Listen up, peeps. If I’ve said it once, I’ve said it a million times: Adopting healthy lifestyle habits is the only true way to slow down the effects of aging. Creams don’t work. Make-up doesn’t work. Lipo doesn’t work. None of these will make you look and feel younger–not with any lasting effect that is. But practicing healthy habits–like the The Six Keys To Optimal Health–most certainly will. And we’ve got the research to prove it.
A new study conducted by Dr. Dean Ornish, head of the Preventive Medicine Research Institute, showed that certain activities and lifestyle habits raised the amount of an enzyme present in the body that is responsible for controlling the aging process. The enzyme telomerase was 29% higher in men who adopted healthy habits for a period of three months.
The study looked at thirty men who had low level prostate cancer. The healthy habits they adopted were increased intake of fruits and vegetables (diet–optimal health key #1), moderate daily exercise (regular physical fitness–optimal health key #2), and an hour of daily stress management, like meditation (mental health–The Six Keys To Optimal Health). Blood levels of telomerase were measured both before and after the study period, showing significant increase in men practicing the healthy habits. Nice. Now just imagine how the results might change if they throw in some regular bodywork (optimal health key #3), implement and test a rest and recuperation schedule (optimal health key #4), and control for at least one toxic substance (tobacco, statins, pollution–optimal health key #6). That would make for a great follow-up study down the road.
Telomerase fixes and lengthens parts of chromosomes known as telomeres that control longevity and are also important for maintenance of immune-system cells. Interestingly, a number of premature aging syndromes are associated with short telomeres (Werner syndrome, Ataxia telangiectasia, Bloom syndrome, Fanconi anemia, and Nijmegen breakage syndrome). The shortening of telomeres is also thought to be an indicator of disease risk and premature death in some types of cancer including breast, prostate, colon and lung cancer.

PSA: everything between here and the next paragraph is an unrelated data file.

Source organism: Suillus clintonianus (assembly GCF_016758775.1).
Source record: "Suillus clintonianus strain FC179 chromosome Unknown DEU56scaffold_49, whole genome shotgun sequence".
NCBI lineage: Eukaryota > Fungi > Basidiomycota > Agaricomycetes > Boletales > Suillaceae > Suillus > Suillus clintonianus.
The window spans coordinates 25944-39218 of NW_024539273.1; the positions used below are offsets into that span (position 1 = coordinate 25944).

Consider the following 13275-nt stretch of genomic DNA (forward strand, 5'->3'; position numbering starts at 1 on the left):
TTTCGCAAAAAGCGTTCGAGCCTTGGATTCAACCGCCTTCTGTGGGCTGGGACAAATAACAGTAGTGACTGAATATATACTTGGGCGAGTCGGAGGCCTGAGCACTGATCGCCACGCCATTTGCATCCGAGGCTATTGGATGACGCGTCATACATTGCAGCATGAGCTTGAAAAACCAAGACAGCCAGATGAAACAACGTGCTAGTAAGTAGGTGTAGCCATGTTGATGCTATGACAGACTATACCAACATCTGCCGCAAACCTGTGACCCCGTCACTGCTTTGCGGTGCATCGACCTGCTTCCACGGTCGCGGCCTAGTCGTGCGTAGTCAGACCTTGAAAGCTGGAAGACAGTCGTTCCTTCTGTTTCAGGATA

The men who adopted healthy habits not only increased their blood levels of telomerase but they also lost weight, lowered their blood pressure, and saw other health improvements as well. Additionally, they also had changes in activity in about 500 genes. The activity of disease-preventing genes went up, while the activity of disease-promoting genes went down, especially those involved in the development of breast and prostate cancer.
All I can say is wow! We all know how important adopting healthy lifestyle habits are, but now we know the genetic and molecular basis. I’ve always felt that knowing why is as important as knowing what. So understanding these processes should make it even more tangible as to why we need to be doing (or not doing) certain things. Without knowing why, health-enhancing practices become exercises in faith, with the occasional physiological confirmation in the average person (who may just stop, precisely because faith and a promise don’t go very far for most people). But now that we have evidence that changes occur on a biomolecular level, there should be no doubt as to what you should do to increase your longevity. If you care about that kind of thing, anyway.